1st Corps (Vietnam People's Army)

1st Corps (Vietnamese: Quân đoàn 1) or Quyết thắng Corps (Vietnamese: Binh đoàn Quyết thắng, literally: Determined Victory Corps) is one of the four regular army corps of the Vietnam People's Army. First organised in 1973 during the Vietnam War, 1st Corps had a major role in the Ho Chi Minh Campaign that ended the war. Today the corps is stationed in Tam Điệp District, Ninh Bình.

Quân đoàn 1
(1st Corps)
Active24 October 1973 – present
Country Vietnam
AllegianceFlag of the People's Army of Vietnam.svg Vietnam People's Army
BranchActive duty
TypeArmy Corps
RoleRegular force
Part ofVietnam People's Army
Garrison/HQTam Điệp, Ninh Bình
EngagementsVietnam War
DecorationsHero of the People's Armed ForcesHo Chi Minh OrderOrder of IndependenceMilitary Exploit OrderFeat Order
Current commanderMaj .Gen. Trần Việt Khoa
First commanderMaj. Gen. Lê Trọng Tấn
First party committee secretaryLê Quang Hòa


Major General Lê Quang Hòa, the first committee secretary of the 1st Corps.

In July 1973, the Central Committee of the Communist Party of Vietnam after its 21st conference issued a resolution of strengthening the armed forces to unify the country. In executing the issue, three months later the Ministry of Defence and the Military Commission of the Central Committee approved the plan of organising regular army corps for the Vietnam People's Army. On 24 October 1973,[1] General Võ Nguyên Giáp, Minister of Defence, signed the edict No. 142/QĐ-QP that led to the establishment of the 1st Corps in Tam Điệp, Ninh Bình.[2] The first headquarters of the corps was composed of party committee secretary (bí thư) Lê Quang Hòa and commander (tư lệnh) and deputy secretary Lê Trọng Tấn.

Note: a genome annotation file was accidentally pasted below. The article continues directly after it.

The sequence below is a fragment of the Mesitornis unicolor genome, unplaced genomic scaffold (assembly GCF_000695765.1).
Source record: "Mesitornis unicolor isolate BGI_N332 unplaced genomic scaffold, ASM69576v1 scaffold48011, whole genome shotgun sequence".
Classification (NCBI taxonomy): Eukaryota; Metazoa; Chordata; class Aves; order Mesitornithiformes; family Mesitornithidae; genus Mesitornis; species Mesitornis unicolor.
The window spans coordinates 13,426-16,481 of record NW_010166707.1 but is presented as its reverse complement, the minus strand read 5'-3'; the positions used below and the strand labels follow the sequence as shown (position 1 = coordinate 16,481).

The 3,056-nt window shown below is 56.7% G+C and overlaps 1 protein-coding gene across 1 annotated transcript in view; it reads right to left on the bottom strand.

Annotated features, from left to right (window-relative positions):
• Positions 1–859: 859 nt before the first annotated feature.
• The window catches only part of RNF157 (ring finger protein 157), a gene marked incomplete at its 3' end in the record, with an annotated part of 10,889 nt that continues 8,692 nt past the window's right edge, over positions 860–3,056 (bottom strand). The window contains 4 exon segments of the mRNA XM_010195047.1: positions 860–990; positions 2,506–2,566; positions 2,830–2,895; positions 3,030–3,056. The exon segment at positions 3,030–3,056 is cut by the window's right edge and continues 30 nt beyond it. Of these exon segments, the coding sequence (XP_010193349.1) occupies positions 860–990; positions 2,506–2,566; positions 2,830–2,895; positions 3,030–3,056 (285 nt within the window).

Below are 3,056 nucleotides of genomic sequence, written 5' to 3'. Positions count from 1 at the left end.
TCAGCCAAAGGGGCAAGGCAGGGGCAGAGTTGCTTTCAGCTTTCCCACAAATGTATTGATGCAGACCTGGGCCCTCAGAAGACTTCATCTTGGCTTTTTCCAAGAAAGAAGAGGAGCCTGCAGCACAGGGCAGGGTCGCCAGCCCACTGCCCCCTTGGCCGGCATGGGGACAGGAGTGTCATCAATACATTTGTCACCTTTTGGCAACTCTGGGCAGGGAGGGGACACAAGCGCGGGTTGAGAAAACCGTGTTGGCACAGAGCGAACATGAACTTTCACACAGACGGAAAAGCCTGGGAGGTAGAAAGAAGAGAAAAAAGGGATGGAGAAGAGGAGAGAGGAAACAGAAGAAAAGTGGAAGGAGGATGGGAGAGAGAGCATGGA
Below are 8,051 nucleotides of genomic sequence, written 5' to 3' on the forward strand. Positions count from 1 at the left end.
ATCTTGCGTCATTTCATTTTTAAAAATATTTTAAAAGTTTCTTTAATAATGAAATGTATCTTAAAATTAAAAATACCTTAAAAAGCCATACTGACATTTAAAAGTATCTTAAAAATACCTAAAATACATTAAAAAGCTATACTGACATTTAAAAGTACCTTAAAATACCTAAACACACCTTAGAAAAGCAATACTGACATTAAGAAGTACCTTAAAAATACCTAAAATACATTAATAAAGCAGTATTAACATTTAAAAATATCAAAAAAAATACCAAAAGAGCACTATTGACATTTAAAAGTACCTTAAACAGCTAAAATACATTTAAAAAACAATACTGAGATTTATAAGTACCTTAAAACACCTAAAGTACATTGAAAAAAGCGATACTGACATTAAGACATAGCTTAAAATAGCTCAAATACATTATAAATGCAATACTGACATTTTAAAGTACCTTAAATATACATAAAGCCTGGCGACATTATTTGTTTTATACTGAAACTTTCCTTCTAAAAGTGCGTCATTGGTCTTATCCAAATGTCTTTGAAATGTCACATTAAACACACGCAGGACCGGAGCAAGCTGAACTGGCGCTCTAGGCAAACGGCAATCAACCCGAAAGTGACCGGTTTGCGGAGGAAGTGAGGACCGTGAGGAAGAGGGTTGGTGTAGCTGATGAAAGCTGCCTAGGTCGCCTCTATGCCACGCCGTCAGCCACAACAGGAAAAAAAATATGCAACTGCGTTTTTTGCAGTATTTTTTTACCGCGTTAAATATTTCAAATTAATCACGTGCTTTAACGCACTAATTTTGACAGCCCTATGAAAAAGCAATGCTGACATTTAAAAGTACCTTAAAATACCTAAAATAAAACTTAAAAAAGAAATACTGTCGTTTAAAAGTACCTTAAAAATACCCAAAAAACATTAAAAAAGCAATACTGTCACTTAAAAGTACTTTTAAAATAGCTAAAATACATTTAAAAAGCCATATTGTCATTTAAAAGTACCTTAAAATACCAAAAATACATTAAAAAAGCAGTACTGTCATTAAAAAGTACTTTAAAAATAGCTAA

After the victory of the Vietnam People's Army in Tây Nguyên Campaign in March 1975, 1st Corps was ordered to move to South Vietnam and participate in the Ho Chi Minh Campaign. During the last days of the war, 1st Corps had a major role in the attack on Saigon, in which it was assigned the mission of capturing the headquarters of the ARVN's General Staff. The corps was awarded the title Hero of the People's Armed Forces (Anh hùng Lực lượng vũ trang nhân dân) in 1985.[2]


The command structure of 1st Corps consists of the High Command (Bộ tư lệnh), the Staff of 1st Corps (Bộ tham mưu), the Political Department (Cục chính trị), the Department of Logistics (Cục hậu cần) and the Department of Technique (Cục kỹ thuật). The combat forces of the corps include the 308th Division, 312th Division, 390th Division, 367th Air Defence Division, 202nd Tank Brigade, 45th Artillery Brigade and 299th Engineer Brigade.[2]

  •   308th Division
  •   312th Division
  •   390th Division


Time Commander Notes
1973–1974 Maj. Gen. Lê Trọng Tấn Later promoted to General and Chief of the General Staff of the Vietnam People's Army.
1974–1975 Maj. Gen. Nguyễn Hòa Later promoted to Lieutenant General and Member of the Central Committee of the Communist Party of Vietnam.
1979–1983 Maj. Gen. Lê Nam Phong
1983–1988 Maj. Gen. Nguyễn Kiệm
1988–1995 Maj. Gen. Nguyễn Huy Hiệu Later promoted to Colonel General and Deputy Minister of Defence of Vietnam.
1995–1997 Maj. Gen. Đỗ Trung Dương Later promoted to Lieutenant General and Deputy Chief of the General Staff.
1997–1998 Maj. Gen. Nguyễn Khắc Nghiên Later promoted to Colonel General and Chief of the General Staff.
1998–2002 Se. Col. Nguyễn Xuân Sắc Later promoted to Major General and Deputy Director of the Military Academy of Politics.
2002–2005 Maj. Gen. Phan Khuê Tảo
2005–2007 Maj. Gen. Tô Đình Phùng
2007–2009 Maj. Gen. Trần Quốc Phú
2009–2010 Maj. Gen. Trần Anh Vinh
2010–2011 Maj. Gen. Phan Văn Giang
2011–5/2013 Maj. Gen. Nguyễn Tân Cương
5/2013–present Maj. Gen. Trần Việt Khoa


  1. ^ Ministry of Defence of Vietnam (2009). White book of Defence of Vietnam (in Vietnamese). Hanoi: World Publishing House. p. 111.
  2. ^ a b c "Quân đoàn 1". Từ điển Bách khoa toàn thư Việt Nam (in Vietnamese). Archived from the original on 24 February 2012. Retrieved 1 February 2010.


  • High Command of the 1st Corps, Vietnam People's Army (2003). History of the 1st Corps (in Vietnamese). Hanoi: People's Army Publishing House.